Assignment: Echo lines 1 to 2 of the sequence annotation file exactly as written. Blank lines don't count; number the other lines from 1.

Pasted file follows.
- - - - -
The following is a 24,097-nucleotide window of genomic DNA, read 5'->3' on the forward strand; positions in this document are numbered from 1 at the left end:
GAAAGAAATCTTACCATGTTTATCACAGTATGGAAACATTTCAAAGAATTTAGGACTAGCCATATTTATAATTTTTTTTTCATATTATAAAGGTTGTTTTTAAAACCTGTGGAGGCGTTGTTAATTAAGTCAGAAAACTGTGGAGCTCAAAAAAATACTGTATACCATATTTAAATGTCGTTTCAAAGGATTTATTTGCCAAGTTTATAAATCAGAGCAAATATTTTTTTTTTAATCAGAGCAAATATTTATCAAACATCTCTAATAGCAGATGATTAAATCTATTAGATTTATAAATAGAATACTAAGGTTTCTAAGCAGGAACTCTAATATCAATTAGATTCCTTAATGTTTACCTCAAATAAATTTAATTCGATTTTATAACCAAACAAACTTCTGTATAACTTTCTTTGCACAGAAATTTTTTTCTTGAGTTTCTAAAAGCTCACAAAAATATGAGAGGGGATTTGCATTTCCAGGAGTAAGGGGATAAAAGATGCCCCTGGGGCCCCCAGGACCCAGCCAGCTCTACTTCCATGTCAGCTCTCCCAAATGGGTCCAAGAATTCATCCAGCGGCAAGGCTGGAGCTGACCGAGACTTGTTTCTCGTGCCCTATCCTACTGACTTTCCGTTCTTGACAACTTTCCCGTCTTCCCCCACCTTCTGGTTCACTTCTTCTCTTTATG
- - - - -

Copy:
The following is a 24,097-nucleotide window of genomic DNA, read 5'->3' on the forward strand; positions in this document are numbered from 1 at the left end:
GAAAGAAATCTTACCATGTTTATCACAGTATGGAAACATTTCAAAGAATTTAGGACTAGCCATATTTATAATTTTTTTTTCATATTATAAAGGTTGTTTTTAAAACCTGTGGAGGCGTTGTTAATTAAGTCAGAAAACTGTGGAGCTCAAAAAAATACTGTATACCATATTTAAATGTCGTTTCAAAGGATTTATTTGCCAAGTTTATAAATCAGAGCAAATATTTTTTTTTTAATCAGAGCAAATATTTATCAAACATCTCTAATAGCAGATGATTAAATCTATTAGATTTATAAATAGAATACTAAGGTTTCTAAGCAGGAACTCTAATATCAATTAGATTCCTTAATGTTTACCTCAAATAAATTTAATTCGATTTTATAACCAAACAAACTTCTGTATAACTTTCTTTGCACAGAAATTTTTTTCTTGAGTTTCTAAAAGCTCACAAAAATATGAGAGGGGATTTGCATTTCCAGGAGTAAGGGGATAAAAGATGCCCCTGGGGCCCCCAGGACCCAGCCAGCTCTACTTCCATGTCAGCTCTCCCAAATGGGTCCAAGAATTCATCCAGCGGCAAGGCTGGAGCTGACCGAGACTTGTTTCTCGTGCCCTATCCTACTGACTTTCCGTTCTTGACAACTTTCCCGTCTTCCCCCACCTTCTGGTTCACTTCTTCTCTTTATG